October is the month for many where a crisp chill in the air creeps in and the build up of spooky vibes occurs during the entirety of the month to its final day. For others, it’s not a necessity to play dress-up; Just cozy-ing up under some sheets and enjoying specific entertainment is enough. With the addition of Yomawari: The Long Night Collection available just in time for Halloween on October 30th in North America on Nintendo Switch, it’s the perfect game to crawl into bed, plug in a pair of earbuds and enjoy the going on a horror-adventure with only the glow from Nintendo Switch becoming the focal point in the dark. Included are two titles previously released on PlayStation Vita both which have participated in the October tradition, both Yomawari: Night Alone (2015) and Yomawari: Midnight Shadows (2017). Nippon Ichi Software has imagined a charming & grim take on the horror genre which has their staple visual style and fun, yet simple gameplay ideas. Switch on your flash light and keep movin’.
The two entries in the Yomawari series may be played in any order as they are both stand-alone. Fundamentally, they also play very similar with minor tweaks. In Yomawari: The Long Night Collection, players control a character with a flashlight to explore the dark depths of Japanese metropolis and commuter parts of town filled with spirits derived directly from Japanese folklore in an isometric view. Navigation always takes place during the nighttime, whether it’s through the towns, factories, graveyards, forests and other locations. The initial beginnings for each game takes no time to introduce players the basic controls. Occurring at the same time is the setup for each game’s plot. Though both stories game remain simple in nature, its nature is rather brooding in some cases.
No matter what style of game Nippon Ichi Software plans to make, they’re all done with a particular level of charm in the art style. Such is the case here for Yomawari: The Long Night Collection and yet despite all that tones of horror and lingering sorrow are still achieved. Sure, you probably can’t resist noticing the cuteness of the main characters’ chibi style and attire the entire time, but occasional jump-scares, lurking threats, their design, and even the sound design deliver on the overall atmosphere. Across both games, the principles are the same: explore the town, find clues and never come in contact with the spirits. The games immediately ease you into understanding the controls.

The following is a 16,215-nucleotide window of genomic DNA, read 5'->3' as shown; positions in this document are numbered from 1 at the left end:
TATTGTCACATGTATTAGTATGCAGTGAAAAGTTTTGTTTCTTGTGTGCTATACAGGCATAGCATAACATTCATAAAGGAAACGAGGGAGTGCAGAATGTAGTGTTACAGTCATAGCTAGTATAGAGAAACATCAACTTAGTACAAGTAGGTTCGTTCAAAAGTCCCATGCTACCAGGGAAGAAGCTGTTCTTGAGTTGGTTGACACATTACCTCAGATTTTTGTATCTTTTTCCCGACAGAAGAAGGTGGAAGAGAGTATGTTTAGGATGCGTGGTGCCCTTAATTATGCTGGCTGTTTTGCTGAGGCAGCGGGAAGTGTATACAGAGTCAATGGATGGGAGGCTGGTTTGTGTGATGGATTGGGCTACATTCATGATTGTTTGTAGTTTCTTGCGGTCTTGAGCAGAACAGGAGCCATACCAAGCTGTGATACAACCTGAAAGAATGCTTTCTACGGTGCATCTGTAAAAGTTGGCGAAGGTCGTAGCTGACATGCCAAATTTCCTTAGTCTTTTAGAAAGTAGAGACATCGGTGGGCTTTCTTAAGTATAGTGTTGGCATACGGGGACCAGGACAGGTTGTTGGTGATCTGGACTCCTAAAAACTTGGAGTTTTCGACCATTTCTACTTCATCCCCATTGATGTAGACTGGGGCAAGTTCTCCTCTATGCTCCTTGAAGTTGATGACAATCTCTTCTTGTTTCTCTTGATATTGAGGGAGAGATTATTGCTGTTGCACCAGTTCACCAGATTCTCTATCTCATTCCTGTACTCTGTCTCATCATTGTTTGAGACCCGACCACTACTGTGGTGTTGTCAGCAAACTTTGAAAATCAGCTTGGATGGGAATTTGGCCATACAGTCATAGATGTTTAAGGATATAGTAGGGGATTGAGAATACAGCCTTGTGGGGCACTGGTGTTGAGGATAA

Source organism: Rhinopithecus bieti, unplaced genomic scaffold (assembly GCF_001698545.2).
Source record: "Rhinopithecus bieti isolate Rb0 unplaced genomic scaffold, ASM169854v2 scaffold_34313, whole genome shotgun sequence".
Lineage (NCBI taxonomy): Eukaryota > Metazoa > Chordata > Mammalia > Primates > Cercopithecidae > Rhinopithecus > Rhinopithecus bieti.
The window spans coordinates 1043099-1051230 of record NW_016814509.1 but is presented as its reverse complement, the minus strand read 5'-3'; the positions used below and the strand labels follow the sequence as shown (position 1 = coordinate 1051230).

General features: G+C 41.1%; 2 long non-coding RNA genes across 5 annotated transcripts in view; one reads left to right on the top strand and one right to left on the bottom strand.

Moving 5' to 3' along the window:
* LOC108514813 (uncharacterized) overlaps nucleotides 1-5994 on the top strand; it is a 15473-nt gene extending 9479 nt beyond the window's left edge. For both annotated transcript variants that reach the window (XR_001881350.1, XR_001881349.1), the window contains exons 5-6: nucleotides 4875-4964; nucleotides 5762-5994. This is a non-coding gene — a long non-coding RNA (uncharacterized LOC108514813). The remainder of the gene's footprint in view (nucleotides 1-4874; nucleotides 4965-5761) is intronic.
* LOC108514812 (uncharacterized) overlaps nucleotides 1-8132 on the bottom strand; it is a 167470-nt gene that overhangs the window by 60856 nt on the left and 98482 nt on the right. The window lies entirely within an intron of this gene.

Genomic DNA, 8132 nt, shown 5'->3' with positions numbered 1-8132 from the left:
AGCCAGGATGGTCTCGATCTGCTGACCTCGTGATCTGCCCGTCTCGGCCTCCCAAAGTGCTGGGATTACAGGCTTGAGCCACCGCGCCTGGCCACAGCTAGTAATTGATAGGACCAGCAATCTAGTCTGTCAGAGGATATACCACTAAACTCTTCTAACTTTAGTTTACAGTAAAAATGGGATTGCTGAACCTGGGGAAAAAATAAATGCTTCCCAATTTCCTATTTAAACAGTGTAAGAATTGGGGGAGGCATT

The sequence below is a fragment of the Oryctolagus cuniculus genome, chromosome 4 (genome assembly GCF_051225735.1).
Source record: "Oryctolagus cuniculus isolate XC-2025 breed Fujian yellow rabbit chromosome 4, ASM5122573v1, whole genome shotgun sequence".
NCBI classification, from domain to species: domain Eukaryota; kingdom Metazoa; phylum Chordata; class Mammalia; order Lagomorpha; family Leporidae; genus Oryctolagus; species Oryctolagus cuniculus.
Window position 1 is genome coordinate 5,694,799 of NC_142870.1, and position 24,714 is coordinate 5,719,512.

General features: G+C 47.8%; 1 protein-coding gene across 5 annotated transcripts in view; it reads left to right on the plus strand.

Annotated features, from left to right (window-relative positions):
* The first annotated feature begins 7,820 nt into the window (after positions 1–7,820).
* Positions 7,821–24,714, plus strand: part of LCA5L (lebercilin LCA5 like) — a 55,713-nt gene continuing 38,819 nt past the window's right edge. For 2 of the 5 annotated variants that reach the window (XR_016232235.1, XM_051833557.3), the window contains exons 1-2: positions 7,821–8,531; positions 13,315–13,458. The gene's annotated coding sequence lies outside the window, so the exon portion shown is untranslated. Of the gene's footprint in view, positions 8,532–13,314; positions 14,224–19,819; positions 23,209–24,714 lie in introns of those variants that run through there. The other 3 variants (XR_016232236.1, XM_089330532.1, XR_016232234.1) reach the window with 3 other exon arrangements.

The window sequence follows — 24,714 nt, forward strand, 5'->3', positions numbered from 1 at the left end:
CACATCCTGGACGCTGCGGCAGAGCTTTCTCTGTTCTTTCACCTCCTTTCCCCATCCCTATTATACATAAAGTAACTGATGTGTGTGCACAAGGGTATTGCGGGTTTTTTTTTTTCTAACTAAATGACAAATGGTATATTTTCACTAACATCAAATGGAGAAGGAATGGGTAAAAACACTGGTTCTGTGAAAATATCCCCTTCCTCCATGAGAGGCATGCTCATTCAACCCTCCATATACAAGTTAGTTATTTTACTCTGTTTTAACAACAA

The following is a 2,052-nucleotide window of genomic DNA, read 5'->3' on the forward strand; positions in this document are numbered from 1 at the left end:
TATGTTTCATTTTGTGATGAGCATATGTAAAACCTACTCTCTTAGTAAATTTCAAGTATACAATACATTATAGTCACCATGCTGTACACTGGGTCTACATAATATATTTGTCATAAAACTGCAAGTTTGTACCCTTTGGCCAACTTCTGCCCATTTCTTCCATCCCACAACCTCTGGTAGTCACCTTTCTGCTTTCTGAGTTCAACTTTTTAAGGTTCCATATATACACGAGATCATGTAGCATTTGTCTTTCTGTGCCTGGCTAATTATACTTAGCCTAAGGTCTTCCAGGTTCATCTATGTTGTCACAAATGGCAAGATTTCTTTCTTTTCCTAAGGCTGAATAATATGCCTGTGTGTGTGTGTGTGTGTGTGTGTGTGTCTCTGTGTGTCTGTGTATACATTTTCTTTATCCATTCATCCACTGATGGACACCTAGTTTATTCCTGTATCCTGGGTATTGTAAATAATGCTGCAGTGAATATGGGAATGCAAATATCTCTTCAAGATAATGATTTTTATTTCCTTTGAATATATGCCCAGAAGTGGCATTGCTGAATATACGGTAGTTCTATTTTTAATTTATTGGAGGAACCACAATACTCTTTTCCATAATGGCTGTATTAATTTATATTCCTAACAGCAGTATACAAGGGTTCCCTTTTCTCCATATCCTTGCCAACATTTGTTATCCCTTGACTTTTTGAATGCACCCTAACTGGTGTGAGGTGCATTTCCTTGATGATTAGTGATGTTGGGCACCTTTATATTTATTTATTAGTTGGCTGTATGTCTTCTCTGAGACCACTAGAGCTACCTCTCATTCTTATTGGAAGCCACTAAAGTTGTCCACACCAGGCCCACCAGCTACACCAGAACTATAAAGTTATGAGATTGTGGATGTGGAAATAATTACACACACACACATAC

Moving the left analog controls the character while the right analog adjusts the angle of the flashlight. Pressing and holding L will allow you to “tiptoe”. Pressing and holding R will allow you to run consuming stamina located on the bottom of the screen. While the stamina meter drains moderately slow, nearby threats will drain it considerably faster. Knowing how to optimize this meter and manage your running will greatly improve your escape from danger. Pressing X will bring a pop-up of throwable items you have collected (pressing L & R during this will cycle left or right between them) and pressing Y will throw the item. Items vary and are mainly used for distracting spirits. Pressing Plus will bring up the map where every part of it is only unveiled if you’ve walked it; the inventory can be accessed through here as well. Neither game tells you how to turn off/on the power of your flashlight, although this can be done by pressing Minus. Pressing A will activate anything that can be interacted with, which both games point out very clearly.